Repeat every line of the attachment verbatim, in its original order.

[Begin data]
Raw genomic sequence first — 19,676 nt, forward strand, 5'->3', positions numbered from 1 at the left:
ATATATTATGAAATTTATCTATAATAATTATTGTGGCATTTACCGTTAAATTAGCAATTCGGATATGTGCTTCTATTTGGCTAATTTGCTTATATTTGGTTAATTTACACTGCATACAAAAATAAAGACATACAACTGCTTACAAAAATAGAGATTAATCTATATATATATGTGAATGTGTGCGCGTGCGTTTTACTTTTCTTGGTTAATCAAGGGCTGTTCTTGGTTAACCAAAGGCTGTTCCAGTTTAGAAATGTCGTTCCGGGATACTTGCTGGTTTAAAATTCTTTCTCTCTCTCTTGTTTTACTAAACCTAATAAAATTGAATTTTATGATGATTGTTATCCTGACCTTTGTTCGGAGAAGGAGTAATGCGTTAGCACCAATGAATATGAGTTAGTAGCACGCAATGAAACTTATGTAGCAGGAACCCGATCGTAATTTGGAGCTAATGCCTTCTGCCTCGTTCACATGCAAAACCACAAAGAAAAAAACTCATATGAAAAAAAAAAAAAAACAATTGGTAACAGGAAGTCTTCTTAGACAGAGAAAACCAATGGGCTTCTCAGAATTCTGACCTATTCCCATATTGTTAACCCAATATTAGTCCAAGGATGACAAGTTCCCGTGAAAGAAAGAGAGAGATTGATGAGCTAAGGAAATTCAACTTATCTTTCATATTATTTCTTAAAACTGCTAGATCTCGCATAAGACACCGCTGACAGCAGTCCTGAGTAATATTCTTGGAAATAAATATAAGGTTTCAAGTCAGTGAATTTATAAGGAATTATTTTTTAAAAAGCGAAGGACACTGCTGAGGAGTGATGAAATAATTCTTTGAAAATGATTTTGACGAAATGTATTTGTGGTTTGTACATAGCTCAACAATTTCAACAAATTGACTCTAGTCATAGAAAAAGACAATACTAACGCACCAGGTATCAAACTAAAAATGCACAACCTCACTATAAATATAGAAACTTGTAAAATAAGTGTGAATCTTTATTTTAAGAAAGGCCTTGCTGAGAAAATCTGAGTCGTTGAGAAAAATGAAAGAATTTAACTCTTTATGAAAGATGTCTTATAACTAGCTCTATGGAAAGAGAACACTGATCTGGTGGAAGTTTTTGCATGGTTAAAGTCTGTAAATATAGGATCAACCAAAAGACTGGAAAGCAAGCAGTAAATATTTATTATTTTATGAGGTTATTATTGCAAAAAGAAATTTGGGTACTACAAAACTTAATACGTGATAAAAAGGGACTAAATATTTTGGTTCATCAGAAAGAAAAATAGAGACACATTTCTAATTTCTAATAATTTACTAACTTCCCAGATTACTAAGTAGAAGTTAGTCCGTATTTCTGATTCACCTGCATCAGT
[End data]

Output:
Raw genomic sequence first — 19,676 nt, forward strand, 5'->3', positions numbered from 1 at the left:
ATATATTATGAAATTTATCTATAATAATTATTGTGGCATTTACCGTTAAATTAGCAATTCGGATATGTGCTTCTATTTGGCTAATTTGCTTATATTTGGTTAATTTACACTGCATACAAAAATAAAGACATACAACTGCTTACAAAAATAGAGATTAATCTATATATATATGTGAATGTGTGCGCGTGCGTTTTACTTTTCTTGGTTAATCAAGGGCTGTTCTTGGTTAACCAAAGGCTGTTCCAGTTTAGAAATGTCGTTCCGGGATACTTGCTGGTTTAAAATTCTTTCTCTCTCTCTTGTTTTACTAAACCTAATAAAATTGAATTTTATGATGATTGTTATCCTGACCTTTGTTCGGAGAAGGAGTAATGCGTTAGCACCAATGAATATGAGTTAGTAGCACGCAATGAAACTTATGTAGCAGGAACCCGATCGTAATTTGGAGCTAATGCCTTCTGCCTCGTTCACATGCAAAACCACAAAGAAAAAAACTCATATGAAAAAAAAAAAAAAACAATTGGTAACAGGAAGTCTTCTTAGACAGAGAAAACCAATGGGCTTCTCAGAATTCTGACCTATTCCCATATTGTTAACCCAATATTAGTCCAAGGATGACAAGTTCCCGTGAAAGAAAGAGAGAGATTGATGAGCTAAGGAAATTCAACTTATCTTTCATATTATTTCTTAAAACTGCTAGATCTCGCATAAGACACCGCTGACAGCAGTCCTGAGTAATATTCTTGGAAATAAATATAAGGTTTCAAGTCAGTGAATTTATAAGGAATTATTTTTTAAAAAGCGAAGGACACTGCTGAGGAGTGATGAAATAATTCTTTGAAAATGATTTTGACGAAATGTATTTGTGGTTTGTACATAGCTCAACAATTTCAACAAATTGACTCTAGTCATAGAAAAAGACAATACTAACGCACCAGGTATCAAACTAAAAATGCACAACCTCACTATAAATATAGAAACTTGTAAAATAAGTGTGAATCTTTATTTTAAGAAAGGCCTTGCTGAGAAAATCTGAGTCGTTGAGAAAAATGAAAGAATTTAACTCTTTATGAAAGATGTCTTATAACTAGCTCTATGGAAAGAGAACACTGATCTGGTGGAAGTTTTTGCATGGTTAAAGTCTGTAAATATAGGATCAACCAAAAGACTGGAAAGCAAGCAGTAAATATTTATTATTTTATGAGGTTATTATTGCAAAAAGAAATTTGGGTACTACAAAACTTAATACGTGATAAAAAGGGACTAAATATTTTGGTTCATCAGAAAGAAAAATAGAGACACATTTCTAATTTCTAATAATTTACTAACTTCCCAGATTACTAAGTAGAAGTTAGTCCGTATTTCTGATTCACCTGCATCAGT